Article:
16 Results This section provides the reader with a clear, concise summary of the data you collected and the results of any statistical tests. This section reports the data and their analysis it does not interpret the results which is left to the discussion section. 16
17 Tables & Figures Tables and figures should all be titled, and care should be taken to label them clearly. The reader should not have to refer to the text to understand your tables and figures. However, you must include some explanatory text describing what data appears in the table. 17
18 A step by step guide to the results section. Present a summary table/s of the results including appropriate measures of: central tendency (mean, median or mode) dispersion (standard deviation, variance, range) If meaningful use graphs Report the statistical analysis conducted on the data. the value of the test statistic degrees of freedom (or number of subjects) one or two tailed test the observed pvalue whether the test result was significant If a significant finding was observed state the direction of the effect 18
19 Discussion This is the section in which you can interpret the results of the experiment and discuss their meaning. It is important that your discussion relates the results to the issues raised in the Introduction The results may not have led to clearcut answers to the questions raised initially Your discussion might have to suggest further experiments which can now be seen to be necessary for answering the initial question. You might also discuss any limitations of the experiment that have come to light, but which were not predicted in advance 19
20 Stages to writing a discussion State what the results are by providing a précis (in words) of the results. Account for the findings. Explore the implications of the findings. 20
21 Stating the results You should open the discussion by summarising the main features of the results: Was there a significant difference between the experimental conditions? If so, in what direction? Were the findings consistent with the experimental hypothesis? 21
22 Accounting for the findings The next stage is to discuss what the findings mean. If you have rejected the null hypothesis then you need to establish whether this was really caused by the manipulation of the independent variable you need to make sure that no other confounding variables or experimental artefacts can be said to be the cause of the outcome of the experiment. If you have failed to reject the null hypothesis you need to convince the reader that the only plausible explanation for this is the absence of a cause and effect relationship between the independent and dependent variable. 22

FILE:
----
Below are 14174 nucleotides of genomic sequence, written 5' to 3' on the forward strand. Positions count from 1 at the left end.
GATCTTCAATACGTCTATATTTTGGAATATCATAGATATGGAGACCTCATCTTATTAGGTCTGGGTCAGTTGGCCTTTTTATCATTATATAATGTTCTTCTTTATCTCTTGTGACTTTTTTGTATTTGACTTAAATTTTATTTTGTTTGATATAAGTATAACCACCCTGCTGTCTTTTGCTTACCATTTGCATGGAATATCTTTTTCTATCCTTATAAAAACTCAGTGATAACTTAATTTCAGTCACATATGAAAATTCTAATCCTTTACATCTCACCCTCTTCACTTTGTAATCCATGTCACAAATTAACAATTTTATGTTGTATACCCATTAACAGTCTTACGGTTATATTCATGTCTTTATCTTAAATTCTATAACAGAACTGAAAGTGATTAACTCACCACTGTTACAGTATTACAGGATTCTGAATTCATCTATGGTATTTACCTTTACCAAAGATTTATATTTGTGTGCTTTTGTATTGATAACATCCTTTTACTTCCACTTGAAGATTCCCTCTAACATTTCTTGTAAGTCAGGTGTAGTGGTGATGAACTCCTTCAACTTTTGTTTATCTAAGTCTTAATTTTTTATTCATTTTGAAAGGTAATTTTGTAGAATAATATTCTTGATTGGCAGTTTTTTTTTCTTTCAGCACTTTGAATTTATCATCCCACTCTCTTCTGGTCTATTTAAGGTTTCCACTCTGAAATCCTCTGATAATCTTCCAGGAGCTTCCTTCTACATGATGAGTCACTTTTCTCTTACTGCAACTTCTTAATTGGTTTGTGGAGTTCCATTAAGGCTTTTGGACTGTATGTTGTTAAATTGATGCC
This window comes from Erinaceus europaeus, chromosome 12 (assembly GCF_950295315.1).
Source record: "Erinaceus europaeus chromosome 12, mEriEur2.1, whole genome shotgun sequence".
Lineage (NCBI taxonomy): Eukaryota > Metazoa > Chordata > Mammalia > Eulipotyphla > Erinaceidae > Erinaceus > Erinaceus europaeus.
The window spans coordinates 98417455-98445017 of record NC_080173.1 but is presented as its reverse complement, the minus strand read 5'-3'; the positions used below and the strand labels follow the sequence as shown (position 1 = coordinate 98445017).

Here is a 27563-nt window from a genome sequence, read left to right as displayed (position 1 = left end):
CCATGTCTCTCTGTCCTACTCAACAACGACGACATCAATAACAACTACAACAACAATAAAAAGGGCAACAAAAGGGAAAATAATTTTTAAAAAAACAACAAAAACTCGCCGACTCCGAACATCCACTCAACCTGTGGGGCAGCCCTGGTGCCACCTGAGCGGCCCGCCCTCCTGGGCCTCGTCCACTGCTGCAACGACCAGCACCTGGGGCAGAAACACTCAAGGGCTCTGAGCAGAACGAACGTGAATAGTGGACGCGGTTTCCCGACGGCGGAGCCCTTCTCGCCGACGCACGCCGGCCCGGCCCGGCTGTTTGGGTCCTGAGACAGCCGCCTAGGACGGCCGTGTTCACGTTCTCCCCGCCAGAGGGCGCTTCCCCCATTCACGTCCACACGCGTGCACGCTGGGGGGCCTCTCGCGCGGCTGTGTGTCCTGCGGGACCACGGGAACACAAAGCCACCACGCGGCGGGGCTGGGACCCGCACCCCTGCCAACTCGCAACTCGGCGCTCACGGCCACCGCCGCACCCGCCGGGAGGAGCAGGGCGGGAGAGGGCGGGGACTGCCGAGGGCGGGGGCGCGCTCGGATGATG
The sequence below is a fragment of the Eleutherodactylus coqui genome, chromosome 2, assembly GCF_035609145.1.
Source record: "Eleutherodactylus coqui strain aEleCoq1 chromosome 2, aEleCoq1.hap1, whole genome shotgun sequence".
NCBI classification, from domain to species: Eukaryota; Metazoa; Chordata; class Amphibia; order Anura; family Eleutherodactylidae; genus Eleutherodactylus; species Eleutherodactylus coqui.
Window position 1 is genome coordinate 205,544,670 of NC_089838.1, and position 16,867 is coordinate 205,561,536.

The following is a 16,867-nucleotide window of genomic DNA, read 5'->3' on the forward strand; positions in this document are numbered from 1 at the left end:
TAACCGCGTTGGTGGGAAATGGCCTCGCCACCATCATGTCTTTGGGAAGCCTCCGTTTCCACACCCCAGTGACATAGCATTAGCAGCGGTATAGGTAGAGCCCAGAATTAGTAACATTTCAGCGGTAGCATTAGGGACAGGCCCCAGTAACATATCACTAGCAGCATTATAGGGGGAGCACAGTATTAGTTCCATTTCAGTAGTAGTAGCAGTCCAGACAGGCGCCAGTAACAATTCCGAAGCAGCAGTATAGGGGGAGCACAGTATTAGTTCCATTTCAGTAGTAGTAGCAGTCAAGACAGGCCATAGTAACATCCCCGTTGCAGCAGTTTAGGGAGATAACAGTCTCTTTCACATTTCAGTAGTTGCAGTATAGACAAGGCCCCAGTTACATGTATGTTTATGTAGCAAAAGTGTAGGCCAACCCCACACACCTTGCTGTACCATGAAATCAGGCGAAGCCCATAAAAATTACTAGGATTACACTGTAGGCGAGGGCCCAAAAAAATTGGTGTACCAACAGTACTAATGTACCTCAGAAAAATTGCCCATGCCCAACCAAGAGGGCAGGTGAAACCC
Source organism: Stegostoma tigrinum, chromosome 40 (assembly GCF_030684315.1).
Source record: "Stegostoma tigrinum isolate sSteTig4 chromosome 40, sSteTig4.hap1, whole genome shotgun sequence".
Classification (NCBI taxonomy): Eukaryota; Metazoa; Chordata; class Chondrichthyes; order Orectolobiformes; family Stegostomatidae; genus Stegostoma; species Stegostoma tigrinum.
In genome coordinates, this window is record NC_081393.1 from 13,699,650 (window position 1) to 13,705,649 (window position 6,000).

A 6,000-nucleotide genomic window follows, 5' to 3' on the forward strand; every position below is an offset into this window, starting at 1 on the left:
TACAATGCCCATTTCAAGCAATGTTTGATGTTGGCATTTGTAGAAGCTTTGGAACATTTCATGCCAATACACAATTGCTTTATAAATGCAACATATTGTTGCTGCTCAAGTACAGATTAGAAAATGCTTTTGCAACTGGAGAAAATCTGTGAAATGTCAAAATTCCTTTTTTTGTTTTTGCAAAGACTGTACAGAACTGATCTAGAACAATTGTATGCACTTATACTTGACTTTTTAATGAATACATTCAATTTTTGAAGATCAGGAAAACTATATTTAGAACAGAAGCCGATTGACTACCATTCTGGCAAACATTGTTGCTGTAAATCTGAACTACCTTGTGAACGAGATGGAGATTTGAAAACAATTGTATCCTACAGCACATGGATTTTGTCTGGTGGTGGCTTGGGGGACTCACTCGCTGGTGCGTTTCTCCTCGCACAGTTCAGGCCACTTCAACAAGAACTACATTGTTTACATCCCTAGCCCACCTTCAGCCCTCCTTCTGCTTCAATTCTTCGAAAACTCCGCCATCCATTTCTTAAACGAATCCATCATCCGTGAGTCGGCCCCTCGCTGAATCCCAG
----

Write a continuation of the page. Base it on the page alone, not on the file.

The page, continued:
23 Failing to Reject the Null Hypothesis This is not an opportunity to try and prove the null hypothesis. A failure to find a significant difference is just a failure to find a significant difference. It does not mean that you can conclude that there was no difference. You can only conclude that there was no evidence of a difference. 23
24 Were the Findings consistent with the research hypothesis? Yes What have we learned about the relationship between the independent and dependent variables? Does this new understanding allow us to improve our theories or our explanations of particular phenomena? No If there were any specific limitations to your study then they should be used to: motivate further research decide between alternative explanations Essentially your job is to show how the study you have conducted has benefited the research community and improved our understanding of the ideas that you introduced earlier. 24
25 References When writing references we distinguish between Primary Sources (ones you have actually read) Secondary Sources (ones you have cited but not actually read) Further information can be found on the web pages associated with writing lab reports 25
26 Marking Scheme When assessing the practical reports the markers consider five broad issues: Content (does the report suitably motivate, justify, analyse and evaluate the conducted research?) Global Structure (does the report adhere to the format specified in the School s document on writing reports?) Local Structure (does each section of the report contain the relevant information?) Reasoning (is there a convincing line of argument for the research conducted and a suitable conclusion drawn?) Evaluation of evidence (is the relevant literature evaluated appropriately?). 26